Going downhill is the really fun part of skiing, but the uphill part of the equation makes more vertical feet downhill possible.

While chairlifts may be the classic type of ski lift, they are just one way to get high. (Enter quip about Colorado and Washington’s laws here). Here’s a rundown of the most common types used at ski areas around the world.

Glossary of Ski Lifts: Rope tow

PHOTO: Rope tow at Mount Pilchuck in 1960s;

Surface Lifts

Other than hiking, a rope tow was the earliest and most primitive method to go uphill. Rope tows are still found at many small ski areas. Among destination resorts, Alta Ski Area in Utah actually has a prominent rope tow going between the Albion and Wildcat base areas. A moving sidewalk, commonly known as a “Magic Carpet,” thankfully has replaced rope tows in most beginner areas.

Glossary of Ski Lifts: Magic Carpet

PHOTO: Magic carpet lift

T-bars, J-bars and platter pulls were the next steps in the evolution of surface lifts. Such devices predate snowboarding, so surface-lift design tends to be less than ideal for boarders.

The most famous T-bar in the United States is probably the one accessing Horseshoe Bowl at Breckenridge Resort in Colorado. Platter pulls (the ones with the disc that goes between a skier’s legs) are often called “Poma lifts” after the company that first made them. Of course, Poma now also makes sophisticated high-speed chairlifts and gondolas, but the name has stuck.

Glossary of Ski Lifts: T-bar

PHOTO: T-bar lift; Breckenridge Ski Resort

Fixed-grip Chairlifts

The inspiration for the chairlift was a cargo conveyor system used to load bananas onto ships in Panama. In 1936, skiers were first able to go bananas over this wonderful new invention installed in Sun Valley, Idaho.

Boyne Mountain bought the original single-chair lift for $2,000 in 1947 and brought it to Michigan. The terminals of the lift are still used for the Hemlock double-chair there.

Glossary of Ski Lifts: Hemlock Lift at Boyne

PHOTO: Hemlock Lift at Boyne

Surprisingly in light of Boyne’s modest 500 vertical feet, the ski area’s founder, Everett Kircher, was central to the evolution of chairlifts. He put in the first triple-chair at nearby sister resort Boyne Highlands in the 1960s. Boyne Mountain can also claim the first fixed-grip quad (four-seat chair) and first high-speed six-pack.

High-speed Chairlifts

High-speed lifts are also known as detachable lifts, because the chairs detach from the cable at the top and bottom stations in order to slow down for loading and unloading. The chairs reattach at different points on the cable, but given that all the chairs slow down by the same amount, the spacing remains the same.

The advent of detachable high-speed chairlifts in the early 1980s cut ride times by more than half, forever changing resort skiing.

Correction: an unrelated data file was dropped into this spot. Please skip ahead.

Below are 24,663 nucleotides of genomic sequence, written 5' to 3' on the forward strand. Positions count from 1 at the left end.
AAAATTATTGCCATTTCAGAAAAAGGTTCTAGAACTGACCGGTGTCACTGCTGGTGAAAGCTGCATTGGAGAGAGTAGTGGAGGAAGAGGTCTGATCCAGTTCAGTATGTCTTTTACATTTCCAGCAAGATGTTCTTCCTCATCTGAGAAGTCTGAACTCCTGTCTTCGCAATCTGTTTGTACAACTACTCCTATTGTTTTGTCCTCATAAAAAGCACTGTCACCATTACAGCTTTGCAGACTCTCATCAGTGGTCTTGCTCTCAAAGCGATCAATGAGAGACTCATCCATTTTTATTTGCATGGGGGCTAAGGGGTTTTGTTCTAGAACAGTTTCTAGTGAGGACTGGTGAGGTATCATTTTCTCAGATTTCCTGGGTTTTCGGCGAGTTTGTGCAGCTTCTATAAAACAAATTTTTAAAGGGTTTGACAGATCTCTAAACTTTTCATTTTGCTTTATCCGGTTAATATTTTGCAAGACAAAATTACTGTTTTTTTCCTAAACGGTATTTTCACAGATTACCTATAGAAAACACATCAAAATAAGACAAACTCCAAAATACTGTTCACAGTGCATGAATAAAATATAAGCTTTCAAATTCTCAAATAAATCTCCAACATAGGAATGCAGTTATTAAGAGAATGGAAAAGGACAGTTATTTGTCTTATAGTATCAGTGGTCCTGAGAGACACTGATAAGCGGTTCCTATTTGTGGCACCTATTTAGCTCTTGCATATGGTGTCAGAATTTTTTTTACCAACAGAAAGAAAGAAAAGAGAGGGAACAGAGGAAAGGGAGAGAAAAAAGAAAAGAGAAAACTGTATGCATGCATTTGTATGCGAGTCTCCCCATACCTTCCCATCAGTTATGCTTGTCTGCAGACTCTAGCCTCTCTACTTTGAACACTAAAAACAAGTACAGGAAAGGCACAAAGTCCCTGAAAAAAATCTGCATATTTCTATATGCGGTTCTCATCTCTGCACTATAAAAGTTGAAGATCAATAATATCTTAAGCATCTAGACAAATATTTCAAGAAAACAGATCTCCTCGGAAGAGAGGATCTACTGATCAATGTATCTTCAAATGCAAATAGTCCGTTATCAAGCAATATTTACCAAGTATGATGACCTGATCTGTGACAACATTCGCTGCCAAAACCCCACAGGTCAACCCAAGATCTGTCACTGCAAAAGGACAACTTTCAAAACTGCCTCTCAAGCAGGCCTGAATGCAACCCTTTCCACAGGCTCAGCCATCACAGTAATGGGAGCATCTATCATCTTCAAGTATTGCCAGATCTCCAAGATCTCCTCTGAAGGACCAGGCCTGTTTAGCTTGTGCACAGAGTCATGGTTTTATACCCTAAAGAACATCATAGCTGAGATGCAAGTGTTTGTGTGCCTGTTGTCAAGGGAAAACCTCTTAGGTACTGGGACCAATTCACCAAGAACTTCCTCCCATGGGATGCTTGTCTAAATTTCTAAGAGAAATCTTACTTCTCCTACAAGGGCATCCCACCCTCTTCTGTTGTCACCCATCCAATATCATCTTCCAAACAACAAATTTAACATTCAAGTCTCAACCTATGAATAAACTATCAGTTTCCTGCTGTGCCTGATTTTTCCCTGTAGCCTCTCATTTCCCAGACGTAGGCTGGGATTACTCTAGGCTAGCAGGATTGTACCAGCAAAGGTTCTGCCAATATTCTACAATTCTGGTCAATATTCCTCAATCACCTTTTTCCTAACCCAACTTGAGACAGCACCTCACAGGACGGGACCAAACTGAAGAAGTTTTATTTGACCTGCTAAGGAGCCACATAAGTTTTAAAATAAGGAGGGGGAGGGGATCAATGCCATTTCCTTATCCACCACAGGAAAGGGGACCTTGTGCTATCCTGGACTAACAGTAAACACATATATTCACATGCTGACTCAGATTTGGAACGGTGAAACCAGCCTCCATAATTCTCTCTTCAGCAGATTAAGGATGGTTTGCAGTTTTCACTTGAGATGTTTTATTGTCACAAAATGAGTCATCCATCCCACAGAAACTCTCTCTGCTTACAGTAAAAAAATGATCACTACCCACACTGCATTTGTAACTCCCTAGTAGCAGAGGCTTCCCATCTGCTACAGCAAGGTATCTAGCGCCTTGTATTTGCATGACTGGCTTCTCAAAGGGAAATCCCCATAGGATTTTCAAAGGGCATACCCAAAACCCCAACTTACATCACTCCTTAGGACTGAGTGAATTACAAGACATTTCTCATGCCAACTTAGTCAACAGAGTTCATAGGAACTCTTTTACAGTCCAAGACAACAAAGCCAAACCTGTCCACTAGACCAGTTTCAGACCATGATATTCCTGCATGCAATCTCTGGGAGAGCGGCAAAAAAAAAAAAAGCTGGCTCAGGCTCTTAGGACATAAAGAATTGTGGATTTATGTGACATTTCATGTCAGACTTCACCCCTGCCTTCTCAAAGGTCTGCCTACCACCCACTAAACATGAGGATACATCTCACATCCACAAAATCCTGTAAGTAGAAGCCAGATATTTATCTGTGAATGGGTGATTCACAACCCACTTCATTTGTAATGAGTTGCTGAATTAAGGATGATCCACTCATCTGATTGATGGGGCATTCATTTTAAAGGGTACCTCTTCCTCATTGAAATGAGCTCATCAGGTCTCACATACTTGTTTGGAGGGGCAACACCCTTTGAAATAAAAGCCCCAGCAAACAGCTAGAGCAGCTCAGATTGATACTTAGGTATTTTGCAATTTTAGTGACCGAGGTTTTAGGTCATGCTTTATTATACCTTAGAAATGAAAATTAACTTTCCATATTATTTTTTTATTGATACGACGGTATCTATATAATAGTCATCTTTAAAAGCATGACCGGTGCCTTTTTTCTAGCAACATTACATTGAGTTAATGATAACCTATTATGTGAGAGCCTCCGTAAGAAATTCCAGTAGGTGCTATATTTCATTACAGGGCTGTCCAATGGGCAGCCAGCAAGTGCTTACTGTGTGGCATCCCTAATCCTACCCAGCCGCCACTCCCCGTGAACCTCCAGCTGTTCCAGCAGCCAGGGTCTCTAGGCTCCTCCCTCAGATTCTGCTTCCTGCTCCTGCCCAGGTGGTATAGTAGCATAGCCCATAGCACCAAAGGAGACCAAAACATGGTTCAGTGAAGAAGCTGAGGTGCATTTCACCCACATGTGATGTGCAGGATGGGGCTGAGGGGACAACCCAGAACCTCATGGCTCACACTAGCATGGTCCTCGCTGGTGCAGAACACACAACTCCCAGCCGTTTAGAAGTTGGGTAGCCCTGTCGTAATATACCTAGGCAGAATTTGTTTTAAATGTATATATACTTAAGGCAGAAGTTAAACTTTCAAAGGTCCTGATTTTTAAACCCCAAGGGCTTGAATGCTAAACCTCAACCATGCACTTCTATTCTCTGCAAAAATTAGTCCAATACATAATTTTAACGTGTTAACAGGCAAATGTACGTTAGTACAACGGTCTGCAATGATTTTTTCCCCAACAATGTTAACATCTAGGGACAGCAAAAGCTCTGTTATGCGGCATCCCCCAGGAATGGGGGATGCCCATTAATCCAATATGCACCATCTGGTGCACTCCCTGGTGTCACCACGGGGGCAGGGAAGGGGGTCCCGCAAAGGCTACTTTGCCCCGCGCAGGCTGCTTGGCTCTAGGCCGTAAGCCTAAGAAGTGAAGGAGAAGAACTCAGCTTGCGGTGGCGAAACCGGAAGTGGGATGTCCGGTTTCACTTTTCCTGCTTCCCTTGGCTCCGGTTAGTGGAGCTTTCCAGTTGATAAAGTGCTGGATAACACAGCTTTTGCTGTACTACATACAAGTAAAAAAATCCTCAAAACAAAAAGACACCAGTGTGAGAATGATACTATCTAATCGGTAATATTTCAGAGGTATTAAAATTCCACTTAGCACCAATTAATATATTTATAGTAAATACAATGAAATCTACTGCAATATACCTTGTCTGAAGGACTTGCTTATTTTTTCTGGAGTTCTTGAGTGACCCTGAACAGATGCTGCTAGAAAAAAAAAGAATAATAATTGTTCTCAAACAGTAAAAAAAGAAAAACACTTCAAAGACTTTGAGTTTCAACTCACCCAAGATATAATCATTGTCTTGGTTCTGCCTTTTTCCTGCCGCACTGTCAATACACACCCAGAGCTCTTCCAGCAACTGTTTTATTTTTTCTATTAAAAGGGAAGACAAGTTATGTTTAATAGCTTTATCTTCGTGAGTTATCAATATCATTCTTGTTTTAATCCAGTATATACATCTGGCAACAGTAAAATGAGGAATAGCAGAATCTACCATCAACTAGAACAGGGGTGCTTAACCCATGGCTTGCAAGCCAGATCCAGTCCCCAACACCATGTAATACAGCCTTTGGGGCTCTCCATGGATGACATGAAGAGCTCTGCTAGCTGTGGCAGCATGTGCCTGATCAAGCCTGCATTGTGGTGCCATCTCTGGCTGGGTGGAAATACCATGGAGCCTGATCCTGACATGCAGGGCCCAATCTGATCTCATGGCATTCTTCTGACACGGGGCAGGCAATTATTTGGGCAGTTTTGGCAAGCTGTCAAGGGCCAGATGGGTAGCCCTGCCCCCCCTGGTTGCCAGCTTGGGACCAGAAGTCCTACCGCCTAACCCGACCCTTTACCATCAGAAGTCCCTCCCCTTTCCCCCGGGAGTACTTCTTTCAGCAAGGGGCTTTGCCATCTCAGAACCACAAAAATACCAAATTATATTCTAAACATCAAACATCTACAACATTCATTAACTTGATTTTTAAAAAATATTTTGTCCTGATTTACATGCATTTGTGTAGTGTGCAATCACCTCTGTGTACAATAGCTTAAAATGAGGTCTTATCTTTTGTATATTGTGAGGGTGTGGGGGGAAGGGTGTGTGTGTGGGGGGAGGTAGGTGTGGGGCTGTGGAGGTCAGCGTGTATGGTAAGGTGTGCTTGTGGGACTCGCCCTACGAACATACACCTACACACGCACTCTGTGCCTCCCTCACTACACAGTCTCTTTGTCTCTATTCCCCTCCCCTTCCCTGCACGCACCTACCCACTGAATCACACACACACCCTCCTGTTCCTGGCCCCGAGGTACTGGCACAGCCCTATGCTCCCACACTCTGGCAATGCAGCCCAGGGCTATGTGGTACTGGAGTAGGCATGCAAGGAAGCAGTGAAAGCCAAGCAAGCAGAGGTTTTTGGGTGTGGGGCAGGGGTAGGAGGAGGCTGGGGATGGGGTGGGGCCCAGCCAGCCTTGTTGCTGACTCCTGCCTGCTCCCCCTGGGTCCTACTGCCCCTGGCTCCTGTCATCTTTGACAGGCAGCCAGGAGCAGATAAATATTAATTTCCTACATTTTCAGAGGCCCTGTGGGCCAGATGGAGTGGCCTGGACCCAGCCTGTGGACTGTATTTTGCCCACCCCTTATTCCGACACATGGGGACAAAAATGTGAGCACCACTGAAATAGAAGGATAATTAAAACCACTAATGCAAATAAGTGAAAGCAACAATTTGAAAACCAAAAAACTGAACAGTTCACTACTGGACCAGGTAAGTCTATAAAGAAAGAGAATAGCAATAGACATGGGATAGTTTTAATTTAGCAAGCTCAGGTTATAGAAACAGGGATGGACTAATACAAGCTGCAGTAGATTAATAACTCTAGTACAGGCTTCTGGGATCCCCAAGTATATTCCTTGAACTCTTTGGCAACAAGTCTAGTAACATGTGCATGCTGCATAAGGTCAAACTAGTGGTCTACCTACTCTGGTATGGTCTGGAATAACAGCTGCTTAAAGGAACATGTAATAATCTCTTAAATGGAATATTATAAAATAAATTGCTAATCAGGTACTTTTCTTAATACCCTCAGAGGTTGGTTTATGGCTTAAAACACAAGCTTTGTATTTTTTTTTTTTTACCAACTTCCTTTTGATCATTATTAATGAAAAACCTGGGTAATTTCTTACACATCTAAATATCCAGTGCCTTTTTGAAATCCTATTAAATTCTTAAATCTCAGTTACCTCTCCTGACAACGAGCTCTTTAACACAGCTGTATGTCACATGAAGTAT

Glossary of Ski Lifts: high speed quad

PHOTO: High speed quad; Durango Mountain Resort

Rather counter-intuitively, the faster detachable quad lift has the same uphill capacity as a fixed-grip quad. In other words, high-speed lifts get individual skiers up the hill faster, but do not necessarily put more people on the hill. The chairs on a high-speed lift are spaced farther apart, so they don’t bunch up too much at the terminals.

To think of it another way, four skiers or snowboarders can load the lift about every six seconds no matter whether a quad is high-speed or fixed-grip. Therefore, as long as the number of seats per chair is the same, the capacity per hour ends up being equal for both types. By the same logic, the length of the lift doesn’t affect uphill capacity. Yes, it seems wrong, but it’s true.

The exception would be the rare high-speed chairlift configured to allow more than one chair to be loaded at the same time and thereby increase capacity. Also, the reality is that fixed-grips often can’t run at full capacity, because fixed-grip chairs are more difficult to load and unload. People are more likely to fall getting on and off, so the lift must stop temporarily more often.


Holding up to a dozen guests in each car, gondolas are basically chairlifts with enclosed cabins. The downside of course is the necessity to take off skis or snowboards. The six-person Silver Queen Gondola on Aspen Mountain is probably the iconic U.S. example of this mode of transportation.

Glossary of Ski Lifts: Aspen Skiing Company Hal Williams

PHOTO: Silver Queen Gondola at Aspen Mountain; Aspen Skiing Company/Hal Williams


With just a couple of large cars on the cable, an aerial tram can hold about 100 skiers and boarders (often standing in uncomfortably close proximity) in each cabin. Challenging resorts and trams seem to go together, because Jackson Hole, Snowbird and Squaw Valley are all known for their trams.

Glossary of Ski Lifts:: Snowbird Tram

PHOTO: Tram; Snowbird Ski & Summer Resort


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Sub-Categories liftopia / More Snowsports / Ski / Ski & Snowboard / Snowboard / The Industry

3 responses to “It’s a Long Way to the Top: Glossary of Ski Lifts”

  1. Jeff says:

    Europe use underground funicular railways

  2. […] For more on lifts, go to It’s a Long Way to the Top: Glossary of Ski Lifts. […]

  3. Mike says:

    Don’t T-bar surface lifts hall more skiers per hour compared to double chairs?

    What is the typical number of skiers per hour for rope tows?

    A comparison of skiers per hour output would be very interesting

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